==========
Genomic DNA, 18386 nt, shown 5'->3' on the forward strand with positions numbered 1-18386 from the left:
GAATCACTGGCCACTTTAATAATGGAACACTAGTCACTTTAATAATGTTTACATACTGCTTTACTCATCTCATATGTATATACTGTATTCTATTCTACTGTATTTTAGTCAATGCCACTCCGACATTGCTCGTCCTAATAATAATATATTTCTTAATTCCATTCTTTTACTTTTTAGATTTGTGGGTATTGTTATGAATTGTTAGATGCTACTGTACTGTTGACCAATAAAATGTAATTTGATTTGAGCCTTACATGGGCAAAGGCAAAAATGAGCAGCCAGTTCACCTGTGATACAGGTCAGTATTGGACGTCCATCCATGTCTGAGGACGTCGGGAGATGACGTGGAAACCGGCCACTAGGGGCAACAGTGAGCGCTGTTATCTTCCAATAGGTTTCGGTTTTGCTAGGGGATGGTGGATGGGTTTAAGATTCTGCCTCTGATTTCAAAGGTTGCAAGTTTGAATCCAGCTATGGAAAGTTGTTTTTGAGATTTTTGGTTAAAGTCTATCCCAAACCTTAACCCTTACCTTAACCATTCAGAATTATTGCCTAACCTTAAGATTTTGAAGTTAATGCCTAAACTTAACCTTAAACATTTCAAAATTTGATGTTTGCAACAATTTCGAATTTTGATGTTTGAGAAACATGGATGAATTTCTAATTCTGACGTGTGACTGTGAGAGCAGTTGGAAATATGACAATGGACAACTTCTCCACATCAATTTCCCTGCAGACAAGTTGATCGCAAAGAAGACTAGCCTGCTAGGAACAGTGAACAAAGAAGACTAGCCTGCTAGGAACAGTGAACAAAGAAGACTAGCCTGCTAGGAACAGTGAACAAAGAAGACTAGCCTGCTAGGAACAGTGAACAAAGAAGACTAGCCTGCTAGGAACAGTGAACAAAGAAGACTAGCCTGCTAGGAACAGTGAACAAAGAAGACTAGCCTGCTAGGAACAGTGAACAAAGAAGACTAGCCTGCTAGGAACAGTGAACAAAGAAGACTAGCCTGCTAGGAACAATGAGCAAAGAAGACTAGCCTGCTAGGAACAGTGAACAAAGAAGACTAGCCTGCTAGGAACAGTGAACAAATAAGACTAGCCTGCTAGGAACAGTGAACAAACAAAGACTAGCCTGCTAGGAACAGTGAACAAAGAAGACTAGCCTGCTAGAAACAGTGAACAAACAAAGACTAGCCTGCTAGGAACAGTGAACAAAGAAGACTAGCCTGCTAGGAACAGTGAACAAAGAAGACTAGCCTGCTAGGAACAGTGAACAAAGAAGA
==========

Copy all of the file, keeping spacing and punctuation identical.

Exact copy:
Genomic DNA, 18386 nt, shown 5'->3' on the forward strand with positions numbered 1-18386 from the left:
GAATCACTGGCCACTTTAATAATGGAACACTAGTCACTTTAATAATGTTTACATACTGCTTTACTCATCTCATATGTATATACTGTATTCTATTCTACTGTATTTTAGTCAATGCCACTCCGACATTGCTCGTCCTAATAATAATATATTTCTTAATTCCATTCTTTTACTTTTTAGATTTGTGGGTATTGTTATGAATTGTTAGATGCTACTGTACTGTTGACCAATAAAATGTAATTTGATTTGAGCCTTACATGGGCAAAGGCAAAAATGAGCAGCCAGTTCACCTGTGATACAGGTCAGTATTGGACGTCCATCCATGTCTGAGGACGTCGGGAGATGACGTGGAAACCGGCCACTAGGGGCAACAGTGAGCGCTGTTATCTTCCAATAGGTTTCGGTTTTGCTAGGGGATGGTGGATGGGTTTAAGATTCTGCCTCTGATTTCAAAGGTTGCAAGTTTGAATCCAGCTATGGAAAGTTGTTTTTGAGATTTTTGGTTAAAGTCTATCCCAAACCTTAACCCTTACCTTAACCATTCAGAATTATTGCCTAACCTTAAGATTTTGAAGTTAATGCCTAAACTTAACCTTAAACATTTCAAAATTTGATGTTTGCAACAATTTCGAATTTTGATGTTTGAGAAACATGGATGAATTTCTAATTCTGACGTGTGACTGTGAGAGCAGTTGGAAATATGACAATGGACAACTTCTCCACATCAATTTCCCTGCAGACAAGTTGATCGCAAAGAAGACTAGCCTGCTAGGAACAGTGAACAAAGAAGACTAGCCTGCTAGGAACAGTGAACAAAGAAGACTAGCCTGCTAGGAACAGTGAACAAAGAAGACTAGCCTGCTAGGAACAGTGAACAAAGAAGACTAGCCTGCTAGGAACAGTGAACAAAGAAGACTAGCCTGCTAGGAACAGTGAACAAAGAAGACTAGCCTGCTAGGAACAGTGAACAAAGAAGACTAGCCTGCTAGGAACAGTGAACAAAGAAGACTAGCCTGCTAGGAACAATGAGCAAAGAAGACTAGCCTGCTAGGAACAGTGAACAAAGAAGACTAGCCTGCTAGGAACAGTGAACAAATAAGACTAGCCTGCTAGGAACAGTGAACAAACAAAGACTAGCCTGCTAGGAACAGTGAACAAAGAAGACTAGCCTGCTAGAAACAGTGAACAAACAAAGACTAGCCTGCTAGGAACAGTGAACAAAGAAGACTAGCCTGCTAGGAACAGTGAACAAAGAAGACTAGCCTGCTAGGAACAGTGAACAAAGAAGA